1954: At Least They Stopped the Yanks

Despite having a better year than any of their previous five championship seasons, the New York Yankees are surpassed by a dominant, record-setting Cleveland Indians squad. But it’s the New York Giants who call the shots in the World Series.

Cleveland manager Al Lopez, Bob Feller, Bob Lemon, Mike Garcia, Herb Score

Cleveland manager Al Lopez kneels down alongside his pitching horses, from left: Bob Lemon, Bob Feller, Mike Garcia and Herb Score. In a career loaded with frustrating second-place finishes, Lopez guided the 1954 Indians to a dazzling, record-setting 111-43 record. (The Rucker Archive)

In his playing days, Al Lopez longed for the light of the first division, let alone a World Series.

For 19 long seasons, Lopez served as a respected catcher with outstanding defensive skills and a few All-Star Game appearances to his credit. But the teams he labored for—the Bonehead Dodgers and the Bad News Braves of the 1930s, the woebegone Pirates of the 1940s—gave Lopez fat chance to race for the pennant.

Brought into the managerial ranks by the Cleveland Indians in 1951, the soft-spoken, congenial Lopez embarked on a new kind of frustration: Finishing second to the New York Yankees. In his first three years as manager, Lopez’s Indians won 92, 93 and 93 games. But they could not overcome baseball’s 800-pound gorilla in the Yankees, who entered 1954 as the game’s first five-time defending World Series champions.

To conquer the Yankees would be to conquer Everest. You needed great talent, the best of luck, crossed fingers, daily prayers and genuine hope that the planets would align in your favor.

It’s very possible that the Indians met all of those objectives in 1954. Together they forged, by the record, the greatest campaign in American League history.

The achievement was essential. The Yankees were not about to be knocked off the throne quietly, giving the Indians everything they had before the reality sank in that even 110 wins would not be enough to win a sixth straight pennant.

Lopez’s Indians had all the prime assets in place to become their own Goliath. They held one of the strongest pitching staffs of recent memory, led by three quality workhorses: Bob Lemon, Early Wynn and Mike Garcia. Al Rosen had developed into a bona fide power hitter of fearsome quality, and Larry Doby, now seven years removed from his experience as the AL’s first black player, exhibited equal slugging skills at the plate. All the Indians needed to reach the peak, to top the Yankees, was a sound supporting cast.

The season began humbly without the hint of the titanic match yet to come. Braced just above the .500 mark in late May, Cleveland and New York both began working up numerous winning streaks. Surging beyond the rest of what little competition the AL had to offer, the Indians maintained a slim edge over the Yankees through the All-Star break. Historically the beginning of the breaking point for Yankee challengers, the Indians not only held firm, they grew even stronger as wins piled up quickly and without pause. The Yankees, starting to believe this was no ordinary contender, did all they could to ramp up as well.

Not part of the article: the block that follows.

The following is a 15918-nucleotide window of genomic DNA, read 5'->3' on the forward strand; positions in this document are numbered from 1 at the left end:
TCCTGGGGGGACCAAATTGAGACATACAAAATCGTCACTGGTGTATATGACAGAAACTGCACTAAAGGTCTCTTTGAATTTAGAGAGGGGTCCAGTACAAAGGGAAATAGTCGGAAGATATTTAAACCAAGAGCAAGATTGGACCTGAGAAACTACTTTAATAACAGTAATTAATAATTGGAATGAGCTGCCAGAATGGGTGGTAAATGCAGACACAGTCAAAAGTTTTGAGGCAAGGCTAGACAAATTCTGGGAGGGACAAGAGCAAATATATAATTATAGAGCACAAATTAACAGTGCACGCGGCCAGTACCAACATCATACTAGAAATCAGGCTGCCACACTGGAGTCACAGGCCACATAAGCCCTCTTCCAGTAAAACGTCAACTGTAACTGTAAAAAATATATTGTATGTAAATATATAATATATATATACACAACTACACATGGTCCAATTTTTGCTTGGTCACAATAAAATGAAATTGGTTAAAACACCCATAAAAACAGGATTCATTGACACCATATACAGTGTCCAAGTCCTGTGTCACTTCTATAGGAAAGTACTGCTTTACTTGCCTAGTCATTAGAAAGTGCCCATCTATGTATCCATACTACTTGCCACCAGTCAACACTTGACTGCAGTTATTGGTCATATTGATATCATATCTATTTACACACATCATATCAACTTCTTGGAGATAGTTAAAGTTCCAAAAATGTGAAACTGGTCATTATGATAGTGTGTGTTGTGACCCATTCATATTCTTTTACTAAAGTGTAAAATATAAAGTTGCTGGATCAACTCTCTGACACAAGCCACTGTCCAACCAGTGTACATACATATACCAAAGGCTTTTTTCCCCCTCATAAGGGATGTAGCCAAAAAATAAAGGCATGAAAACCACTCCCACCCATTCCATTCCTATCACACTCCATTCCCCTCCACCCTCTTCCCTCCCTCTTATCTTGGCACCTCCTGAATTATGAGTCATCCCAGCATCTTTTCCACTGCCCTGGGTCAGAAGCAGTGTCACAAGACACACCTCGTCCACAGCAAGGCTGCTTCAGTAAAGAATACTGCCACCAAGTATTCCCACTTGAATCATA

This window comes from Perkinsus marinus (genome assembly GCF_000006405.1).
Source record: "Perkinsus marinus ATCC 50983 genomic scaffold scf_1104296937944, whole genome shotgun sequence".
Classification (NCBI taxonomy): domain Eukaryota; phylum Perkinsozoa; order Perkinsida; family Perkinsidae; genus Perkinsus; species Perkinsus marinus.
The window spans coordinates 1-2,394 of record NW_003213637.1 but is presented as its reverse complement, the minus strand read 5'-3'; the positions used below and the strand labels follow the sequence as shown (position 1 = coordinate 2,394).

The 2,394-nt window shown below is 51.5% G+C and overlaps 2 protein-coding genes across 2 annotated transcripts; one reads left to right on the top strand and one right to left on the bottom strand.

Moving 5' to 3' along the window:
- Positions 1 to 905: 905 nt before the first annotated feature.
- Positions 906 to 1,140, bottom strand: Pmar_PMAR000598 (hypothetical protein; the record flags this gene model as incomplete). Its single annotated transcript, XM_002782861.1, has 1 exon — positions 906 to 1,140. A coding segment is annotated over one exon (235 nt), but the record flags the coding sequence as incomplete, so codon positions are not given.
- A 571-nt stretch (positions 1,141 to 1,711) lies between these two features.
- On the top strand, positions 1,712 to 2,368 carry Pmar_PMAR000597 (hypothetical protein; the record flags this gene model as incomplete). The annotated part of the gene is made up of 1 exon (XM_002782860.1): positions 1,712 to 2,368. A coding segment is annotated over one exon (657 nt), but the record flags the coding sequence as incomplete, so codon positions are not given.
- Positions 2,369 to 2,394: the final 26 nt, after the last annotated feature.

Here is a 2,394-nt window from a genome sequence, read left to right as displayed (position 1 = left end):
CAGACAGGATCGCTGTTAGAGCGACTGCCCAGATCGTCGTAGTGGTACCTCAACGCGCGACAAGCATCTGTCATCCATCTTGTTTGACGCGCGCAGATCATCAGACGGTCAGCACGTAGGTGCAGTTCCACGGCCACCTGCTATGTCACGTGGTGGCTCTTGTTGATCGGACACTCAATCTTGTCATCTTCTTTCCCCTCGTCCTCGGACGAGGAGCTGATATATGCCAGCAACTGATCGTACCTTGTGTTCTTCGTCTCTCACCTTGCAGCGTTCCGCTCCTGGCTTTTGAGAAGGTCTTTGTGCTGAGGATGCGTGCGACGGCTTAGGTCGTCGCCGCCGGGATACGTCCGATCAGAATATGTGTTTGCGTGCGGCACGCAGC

When, in early September, the Yankees won the last two of a three-game series over the Tribe at New York to reduce the lead to 3.5 games, hope reigned in Casey Stengel’s clubhouse that momentum had finally been created to cause the Indians to start wilting under the pressure. No such luck; Cleveland won seven of its next nine to increase the lead to 6.5 games.

New York had one last shot to make a difference with a Sunday doubleheader at Cleveland—their last two games of the year head-on against the Indians. With a crowd of over 86,000—at the time, a major league record for a regular season game—jammed into Municipal Stadium, the Indians doubly denied the Yankees with 4-1 and 3-2 victories behind excellent starting efforts from Lemon and Wynn. The Indians clinched the pennant just three games later, and provided the exclamation point on the season’s penultimate day with their 111th win—an AL record that would stand for the bulk of the 20th Century.

BTW: Although the 1998 Yankees and 2001 Seattle Mariners would win more games, they both lacked a better winning percentage as a result of playing eight extra games.

And the Meek Shall be Inherited by Cleveland

Over their last five years in Boston before relocating to Milwaukee, the Braves completed an intense downward spiral that began with a NL pennant and ended with a seventh-place finish, minuscule crowds and a call to Wisconsin.

Cleveland Records vs. American League teams, 1954